Google skin clinics near ur area..if u are from south africa like me u can go to Diva Slimming Aesthetics in Sunninghill, they do removal of steetchmarks. Well stretchmarks wont completely go away but atleast they can fade after a few treatments. Bio oil and other stretchmark creams alone, wont help with severe stretchmarks u need laser treatments to get them removed. They charge R1200 for 3 sessions in 1 area for removal of stretchmarks. Bio oil and other creams will only help abit I guess…Steroid creams like epiderm, bethnovate, movate, g&g, diproson, all creams that come with tubes all contain steroids…steroids cause stretchmarks in the long run…hydroquinine products can only be used for a short while if u use hydroquinone for too long, it makes dark patches on ur forehead called ochronosis. Ladies u must google information first for anything u want to do or anything the u!
Persons who are using drugs that suppress the immune system (., corticosteroids) are more susceptible to infections than healthy individuals. Chickenpox and measles , for example, can have a more serious or even fatal course in susceptible children or adults using corticosteroids. In children or adults who have not had these diseases or been properly immunized, particular care should be taken to avoid exposure. How the dose, route, and duration of corticosteroid administration affect the risk of developing a disseminated infection is not known. The contribution of the underlying disease and/or prior corticosteroid treatment to the risk is also not known. If a patient is exposed to chickenpox, prophylaxis with varicella zoster immune globulin (VZIG) may be indicated. If a patient is exposed to measles, prophylaxis with pooled intramuscular immunoglobulin ( IG ) may be indicated (see the respective package inserts for complete VZIG and IG prescribing information). If chickenpox or measles develops, treatment with antiviral agents may be considered.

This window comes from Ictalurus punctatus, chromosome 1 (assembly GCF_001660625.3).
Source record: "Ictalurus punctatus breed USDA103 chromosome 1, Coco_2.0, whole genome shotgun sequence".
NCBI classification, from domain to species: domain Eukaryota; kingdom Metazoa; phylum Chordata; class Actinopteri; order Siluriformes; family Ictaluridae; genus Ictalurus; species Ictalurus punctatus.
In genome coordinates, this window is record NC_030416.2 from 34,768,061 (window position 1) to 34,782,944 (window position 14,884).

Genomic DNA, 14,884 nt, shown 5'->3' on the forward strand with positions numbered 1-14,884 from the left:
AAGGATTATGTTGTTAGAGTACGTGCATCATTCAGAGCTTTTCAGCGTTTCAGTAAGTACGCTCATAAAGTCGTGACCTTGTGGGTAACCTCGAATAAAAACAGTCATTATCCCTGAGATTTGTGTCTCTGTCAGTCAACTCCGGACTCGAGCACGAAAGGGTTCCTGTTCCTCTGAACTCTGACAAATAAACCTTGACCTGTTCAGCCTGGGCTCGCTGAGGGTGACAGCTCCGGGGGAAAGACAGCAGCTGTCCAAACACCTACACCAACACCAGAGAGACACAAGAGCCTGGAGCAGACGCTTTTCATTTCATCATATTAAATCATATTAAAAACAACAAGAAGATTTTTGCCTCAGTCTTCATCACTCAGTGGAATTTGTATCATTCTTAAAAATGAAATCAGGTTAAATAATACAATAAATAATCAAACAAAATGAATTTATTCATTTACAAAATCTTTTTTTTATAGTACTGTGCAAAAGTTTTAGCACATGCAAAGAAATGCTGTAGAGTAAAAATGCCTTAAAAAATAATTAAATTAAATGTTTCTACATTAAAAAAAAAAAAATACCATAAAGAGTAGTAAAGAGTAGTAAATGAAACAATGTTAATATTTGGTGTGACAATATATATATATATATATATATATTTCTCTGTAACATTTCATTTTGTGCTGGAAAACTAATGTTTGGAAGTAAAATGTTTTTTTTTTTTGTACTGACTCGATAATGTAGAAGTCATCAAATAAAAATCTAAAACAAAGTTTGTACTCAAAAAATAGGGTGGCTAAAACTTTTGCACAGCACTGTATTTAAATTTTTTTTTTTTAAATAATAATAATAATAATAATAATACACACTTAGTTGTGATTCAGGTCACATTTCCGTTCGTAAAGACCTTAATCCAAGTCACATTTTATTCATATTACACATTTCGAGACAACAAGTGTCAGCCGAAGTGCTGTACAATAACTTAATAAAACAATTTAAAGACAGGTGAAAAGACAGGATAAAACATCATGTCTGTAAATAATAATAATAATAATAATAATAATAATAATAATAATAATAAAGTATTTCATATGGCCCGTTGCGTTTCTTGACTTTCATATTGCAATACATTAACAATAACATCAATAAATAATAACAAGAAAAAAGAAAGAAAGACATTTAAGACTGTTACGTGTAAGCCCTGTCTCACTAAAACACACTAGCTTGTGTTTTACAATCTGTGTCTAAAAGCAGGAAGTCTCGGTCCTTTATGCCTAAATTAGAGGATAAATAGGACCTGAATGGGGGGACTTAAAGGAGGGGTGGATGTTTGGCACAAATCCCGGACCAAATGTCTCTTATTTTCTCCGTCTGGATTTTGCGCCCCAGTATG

Methotrexate is given weekly as an intramuscular injection of 15 to 25 mg. Side effects are rare and include leukopenia and hypersensitivity interstitial pneumonitis. Hepatic fibrosis is the most severe potential sequela of long-term therapy. Patients with concomitant alcohol abuse and/or morbid obesity are more likely to develop hepatic fibrosis and therefore should not be treated with methotrexate. It is prudent to obtain a baseline chest radiograph and to monitor complete blood count, liver function and renal function every two weeks until the patient is receiving oral therapy, and every one to three months thereafter. Before methotrexate therapy is initiated, the risks of treatment and the possible need for a liver biopsy should be discussed with the patient.